Immigration discrimination


“Keep, ancient lands, your storied pomp!” cries she
With silent lips. “Give me your tired, your poor,
Your huddled masses yearning to breathe free,
The wretched refuse of your teeming shore.
Send these, the homeless, tempest-tost to me,
I lift my lamp beside the golden door!”

The New Colossus,” a poem written by Emma Lazarus in 1883 to raise funds for the pedestal of the Statue of Liberty in New York Harbor. It was later mounted inside the pedestal’s lower level.

“Give me your tired, your poor who can stand on their own two feet and who will not become a public charge.”

Ken Cuccinelli, August 12, 2019, Donald Trump’s acting director of US Citizenship and Immigration Services.

For 133 years Emma Lazarus’ poem represented the United States of America’s welcome to the world. Then Donald Trump came along and appointed someone who suggests a re-write of Lazarus’ inspirational words.

Cuccinelli told the world that our evaluation of who is welcomed will revolve around the immigrant’s education, income and credit rating. They also have to promise not to ever use any public assistance. And oh yeah, according to Cuccinelli, the original poem was only directed toward Europeans.

He added that footnote about Europeans because it got to be uncomfortable for him to explain to reporters how his ancestors got into the United States from Italy.

Have we come to a point, two years and seven months into the Trump administration, when we might consider that the type of BS emanating from Trump and his appointees is not unusual; to let things like Cuccinelli’s re-write go without comment or condemnation? That would be a mistake.

Cuccinelli’s scurrilous words should make someone take a moment to think about what he said and reflect on how un-American his words were.

How nice for the decedent of an Italian immigrant to offer up after-the-fact qualifiers for immigrants from past generations. Cuccinelli’s ancestors evidently arrived in America with tens of thousands of dollars in their pockets, along with a gold American Express card and an 800 point credit rating.

Western New York, it is safe to say, is a community of immigrants and their descendants. There are some Native Americans among us. The rest of us can trace our lineage back to the “old country,” wherever that is. Many Americans’ ancestors came here involuntarily as slaves from Africa. Others came from Germany, Ireland, Poland, Italy, Greece, Russia, India or China, or dozens of other countries where political or religious persecution, violence, or simply the opportunity to pursue a dream made men, women and children take all sorts of risks to come here.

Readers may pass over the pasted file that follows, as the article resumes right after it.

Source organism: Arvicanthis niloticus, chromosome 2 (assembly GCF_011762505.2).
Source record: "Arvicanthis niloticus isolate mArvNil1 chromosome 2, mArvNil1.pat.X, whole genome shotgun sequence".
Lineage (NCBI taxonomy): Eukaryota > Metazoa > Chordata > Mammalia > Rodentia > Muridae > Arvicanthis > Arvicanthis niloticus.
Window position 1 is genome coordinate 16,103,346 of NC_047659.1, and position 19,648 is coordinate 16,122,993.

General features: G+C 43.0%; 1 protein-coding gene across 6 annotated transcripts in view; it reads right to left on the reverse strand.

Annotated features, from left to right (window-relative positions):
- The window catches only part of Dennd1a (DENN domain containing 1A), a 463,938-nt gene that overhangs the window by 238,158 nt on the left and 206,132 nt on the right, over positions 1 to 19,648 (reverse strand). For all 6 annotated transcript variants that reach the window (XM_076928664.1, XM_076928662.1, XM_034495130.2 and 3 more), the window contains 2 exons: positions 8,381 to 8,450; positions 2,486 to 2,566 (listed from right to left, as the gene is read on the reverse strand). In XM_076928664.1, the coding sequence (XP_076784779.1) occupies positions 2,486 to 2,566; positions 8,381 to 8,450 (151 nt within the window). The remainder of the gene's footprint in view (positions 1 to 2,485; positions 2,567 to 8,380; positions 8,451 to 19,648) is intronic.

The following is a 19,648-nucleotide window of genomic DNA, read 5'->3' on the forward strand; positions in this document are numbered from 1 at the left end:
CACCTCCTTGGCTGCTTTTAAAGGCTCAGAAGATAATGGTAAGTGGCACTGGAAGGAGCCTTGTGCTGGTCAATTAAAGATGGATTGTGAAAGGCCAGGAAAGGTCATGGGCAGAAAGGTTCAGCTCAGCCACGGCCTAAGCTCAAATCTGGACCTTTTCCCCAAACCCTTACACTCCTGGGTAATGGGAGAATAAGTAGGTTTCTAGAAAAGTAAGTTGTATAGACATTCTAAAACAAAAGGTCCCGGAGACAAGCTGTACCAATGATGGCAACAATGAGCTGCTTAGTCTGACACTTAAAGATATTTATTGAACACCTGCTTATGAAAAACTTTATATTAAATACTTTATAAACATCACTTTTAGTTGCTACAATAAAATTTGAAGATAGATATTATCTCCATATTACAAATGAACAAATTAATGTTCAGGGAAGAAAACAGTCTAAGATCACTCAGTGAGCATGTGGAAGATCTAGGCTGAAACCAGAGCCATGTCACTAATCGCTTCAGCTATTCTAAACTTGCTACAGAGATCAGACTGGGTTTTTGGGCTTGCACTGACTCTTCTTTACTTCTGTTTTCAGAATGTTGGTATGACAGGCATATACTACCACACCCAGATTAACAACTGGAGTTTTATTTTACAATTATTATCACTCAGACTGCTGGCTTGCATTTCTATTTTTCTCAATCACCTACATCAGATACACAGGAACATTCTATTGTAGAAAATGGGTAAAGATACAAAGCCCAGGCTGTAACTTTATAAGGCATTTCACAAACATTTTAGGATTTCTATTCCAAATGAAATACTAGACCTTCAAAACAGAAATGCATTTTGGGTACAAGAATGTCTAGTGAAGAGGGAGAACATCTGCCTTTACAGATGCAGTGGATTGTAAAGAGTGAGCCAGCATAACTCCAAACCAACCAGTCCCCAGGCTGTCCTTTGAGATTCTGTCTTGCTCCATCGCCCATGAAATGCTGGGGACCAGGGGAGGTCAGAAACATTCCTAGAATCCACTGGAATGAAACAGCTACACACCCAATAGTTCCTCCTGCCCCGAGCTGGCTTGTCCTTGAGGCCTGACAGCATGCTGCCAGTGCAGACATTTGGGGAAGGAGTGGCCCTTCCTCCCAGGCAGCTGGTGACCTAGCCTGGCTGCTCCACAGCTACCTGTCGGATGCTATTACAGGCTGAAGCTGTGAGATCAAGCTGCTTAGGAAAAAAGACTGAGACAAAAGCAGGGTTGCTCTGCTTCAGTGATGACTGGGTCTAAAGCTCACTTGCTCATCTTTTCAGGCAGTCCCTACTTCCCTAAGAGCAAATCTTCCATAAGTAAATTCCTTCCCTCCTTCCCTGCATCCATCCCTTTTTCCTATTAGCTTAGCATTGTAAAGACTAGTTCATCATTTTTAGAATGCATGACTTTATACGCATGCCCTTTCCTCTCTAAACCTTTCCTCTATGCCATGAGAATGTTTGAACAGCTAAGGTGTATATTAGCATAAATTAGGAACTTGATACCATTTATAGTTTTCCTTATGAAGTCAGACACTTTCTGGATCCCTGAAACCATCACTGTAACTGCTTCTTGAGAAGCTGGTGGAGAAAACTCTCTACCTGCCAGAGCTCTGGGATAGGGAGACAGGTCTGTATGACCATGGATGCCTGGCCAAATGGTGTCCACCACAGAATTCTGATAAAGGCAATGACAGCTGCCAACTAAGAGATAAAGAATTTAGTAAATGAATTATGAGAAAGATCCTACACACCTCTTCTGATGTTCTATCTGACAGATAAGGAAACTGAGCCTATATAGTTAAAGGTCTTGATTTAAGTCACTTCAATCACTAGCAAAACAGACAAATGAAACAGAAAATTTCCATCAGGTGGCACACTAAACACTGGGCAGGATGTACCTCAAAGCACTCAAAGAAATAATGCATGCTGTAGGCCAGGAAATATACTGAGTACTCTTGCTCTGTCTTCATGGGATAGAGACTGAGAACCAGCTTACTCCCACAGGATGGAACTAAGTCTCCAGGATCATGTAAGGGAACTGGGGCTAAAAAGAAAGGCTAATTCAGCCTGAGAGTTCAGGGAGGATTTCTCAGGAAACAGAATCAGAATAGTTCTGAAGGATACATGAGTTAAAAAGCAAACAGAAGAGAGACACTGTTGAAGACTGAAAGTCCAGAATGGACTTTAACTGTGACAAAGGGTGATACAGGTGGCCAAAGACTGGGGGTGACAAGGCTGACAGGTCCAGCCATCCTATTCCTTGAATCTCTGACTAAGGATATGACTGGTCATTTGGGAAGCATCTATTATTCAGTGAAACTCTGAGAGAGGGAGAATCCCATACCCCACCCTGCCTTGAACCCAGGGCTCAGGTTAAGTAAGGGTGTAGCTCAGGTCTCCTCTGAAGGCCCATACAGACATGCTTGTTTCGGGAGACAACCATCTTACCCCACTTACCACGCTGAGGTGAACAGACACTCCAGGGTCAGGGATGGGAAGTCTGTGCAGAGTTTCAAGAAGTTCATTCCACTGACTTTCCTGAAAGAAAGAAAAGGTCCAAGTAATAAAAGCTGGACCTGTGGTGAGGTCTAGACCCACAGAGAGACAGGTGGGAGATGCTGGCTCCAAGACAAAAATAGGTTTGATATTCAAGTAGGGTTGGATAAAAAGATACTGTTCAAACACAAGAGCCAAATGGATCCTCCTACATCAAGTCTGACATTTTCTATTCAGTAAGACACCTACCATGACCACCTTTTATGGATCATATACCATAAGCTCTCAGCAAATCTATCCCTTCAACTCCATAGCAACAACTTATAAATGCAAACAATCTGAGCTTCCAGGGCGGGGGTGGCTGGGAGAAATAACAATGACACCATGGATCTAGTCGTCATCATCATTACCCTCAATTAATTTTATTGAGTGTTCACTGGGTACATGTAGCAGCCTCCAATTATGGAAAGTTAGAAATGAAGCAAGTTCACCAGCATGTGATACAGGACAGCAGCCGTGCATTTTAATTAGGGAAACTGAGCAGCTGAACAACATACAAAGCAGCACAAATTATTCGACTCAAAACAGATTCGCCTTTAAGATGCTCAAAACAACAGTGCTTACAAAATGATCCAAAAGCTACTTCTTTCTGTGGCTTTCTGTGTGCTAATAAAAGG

Many of us have heard the stories of how our ancestors made that journey. They came with ten dollars in their pockets, or maybe not that much. They may have had skills but their formal education was limited. They didn’t always have a job waiting for them. They lived in substandard housing. They came to find a better life. If you have forgotten the story of their struggles ask your parents or grandparents to tell you again.

Most of the previous waves of immigrants to this country experienced all sorts of discrimination and attacks about the clothes they wore, the food they cooked, or the way they spoke. But they pressed on.

No one suggests at this time that there should not be some controls over how immigration is handled. We all want to keep the country safe. But the same goes for dealing with domestic terrorists who have become emboldened to commit heinous acts because the country’s leadership winks and nods at words and deeds that harm or kill people who are targeted by “America First” folks.

Changes in immigration laws are not a simple proposition, but planting the flag of discrimination at the country’s doorstep is certainly not what America is all about. I’ll close with the lyrics of a Frank Sinatra song.

“The House I Live In, That’s America To Me”

What is America to me
A name, a map, or a flag I see
A certain word, democracy
What is America to me

The house I live in
A plot of earth, the street
The grocer and the butcher
Or the people that I meet
The children in the playground
The faces that I see
All races and religions
That’s America to me

The place I work in
The worker by my side
The little town the city
Where my people lived and died
The howdy and the handshake
The air a feeling free
And the right to speak your mind out
That’s America to me

The things I see about me
The big things and the small
That little corner newsstand
Or the house a mile tall
The wedding and the churchyard
The laughter and the tears
The dream that’s been a growing
For more than two hundred years

The town I live in
The street, the house, the room
The pavement of the city
Or a garden all in bloom
The church the school the clubhouse
The millions lights I see
Especially the people
That’s America to me

One thought on “Immigration discrimination

  1. The Russians realized race was something that was festering below the surface. Then they found a useful idiot to exploit it. They did the same thing in England resulting in brexit.
    My hope is we as a nation begin to act like siblings. We can argue and fight among ourselves but when an outsider threatens, we rise as one.


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